In my previous Quick Tips post I addressed how to distinguish between ante, peri and post-mortem fractures, click here if you haven’t read it yet.
In this Quick Tips post I will show you some ways to identify and deduce common fracture types and their key characteristics. The definition of a fracture is a break in the continuity of a bone. There are three major causes of fractures: acute injury (an accident); underlying disease which then weakens the bone making it susceptible to fractures; and repeated stress (as seen in athletes).
All fracture types can be placed in two categories; open and closed. An open fracture, also known as a compound fracture, is where the bone breaks through the skin causing an open wound. It is called an open fracture as there is an open connection between the fracture site and skin. A closed fracture is where the bone has no connection between the outer skin surface and the fractured bone itself; it does not cause an open wound. A closed fracture is classed as a ‘simple fracture’.
Basic Fracture Types:
A) Transverse Fracture: This is when the break of a fracture is in a horizontal line, it is the simplest fracture type.
B) Oblique Fracture: This fracture is a break which extends in a slanting direction. Oblique fractures are caused by indirect or rotational force.
C) Spiral Fracture: As you can guess from the name, this is a fracture which is characterised by a spiral. It is often denoted as being caused by torsion or force onto the bone.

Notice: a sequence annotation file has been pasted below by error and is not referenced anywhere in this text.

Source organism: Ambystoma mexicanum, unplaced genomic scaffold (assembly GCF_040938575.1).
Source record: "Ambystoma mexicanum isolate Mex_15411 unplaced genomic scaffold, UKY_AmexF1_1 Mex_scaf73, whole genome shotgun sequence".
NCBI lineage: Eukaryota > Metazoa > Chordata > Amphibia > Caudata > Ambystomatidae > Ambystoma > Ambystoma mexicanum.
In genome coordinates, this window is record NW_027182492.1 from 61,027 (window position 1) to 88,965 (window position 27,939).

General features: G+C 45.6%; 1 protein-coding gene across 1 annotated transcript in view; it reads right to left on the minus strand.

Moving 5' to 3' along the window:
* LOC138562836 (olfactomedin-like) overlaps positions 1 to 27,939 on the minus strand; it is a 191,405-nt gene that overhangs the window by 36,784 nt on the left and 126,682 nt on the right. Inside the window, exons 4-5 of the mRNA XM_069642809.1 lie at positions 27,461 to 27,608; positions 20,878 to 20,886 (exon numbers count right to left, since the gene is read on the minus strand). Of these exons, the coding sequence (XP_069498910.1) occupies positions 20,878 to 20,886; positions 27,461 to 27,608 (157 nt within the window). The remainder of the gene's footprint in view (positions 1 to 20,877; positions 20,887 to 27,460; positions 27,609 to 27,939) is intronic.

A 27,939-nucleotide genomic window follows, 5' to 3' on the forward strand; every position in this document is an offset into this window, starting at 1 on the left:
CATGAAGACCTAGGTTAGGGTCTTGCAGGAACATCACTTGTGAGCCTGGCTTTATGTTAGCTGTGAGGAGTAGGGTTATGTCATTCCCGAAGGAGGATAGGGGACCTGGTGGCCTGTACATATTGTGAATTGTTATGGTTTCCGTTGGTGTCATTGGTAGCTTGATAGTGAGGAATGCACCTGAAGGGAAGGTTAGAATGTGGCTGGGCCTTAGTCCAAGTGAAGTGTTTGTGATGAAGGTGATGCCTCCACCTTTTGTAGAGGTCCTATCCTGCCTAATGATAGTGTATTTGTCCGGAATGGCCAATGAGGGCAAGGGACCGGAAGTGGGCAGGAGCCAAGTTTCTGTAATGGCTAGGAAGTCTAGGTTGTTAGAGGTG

D) Comminuted Fracture: A comminuted fracture is characterised from the splintering of the bone. This causes the fracture to be made up of two or more pieces. This fracture is common in road-traffic accidents and these fractures are less likely to heal in a functionally satisfactory manner.
E) Greenstick Fracture: This occurs when a transverse fracture is incomplete. This fracture is seen mainly in children due to their young, immature bones which rarely break the whole width.
F) Impacted Fracture: This occurs when the bone is broken and not displaced but the two fractured ends are forced together. This produces a rather stable fracture which can heal readily but there may be some length lost.
This post was put together by using knowledge from my degree and supplemented with the textbook ‘The Archaeology of Disease’ by Charlotte Roberts & Keith Manchester. If you’re interested in the latest scientific and archaeological techniques used to understand the diseases of past populations, you should check it out!
This is the first post of a set, click here to read the second post. To view other Quick Tips posts click here!
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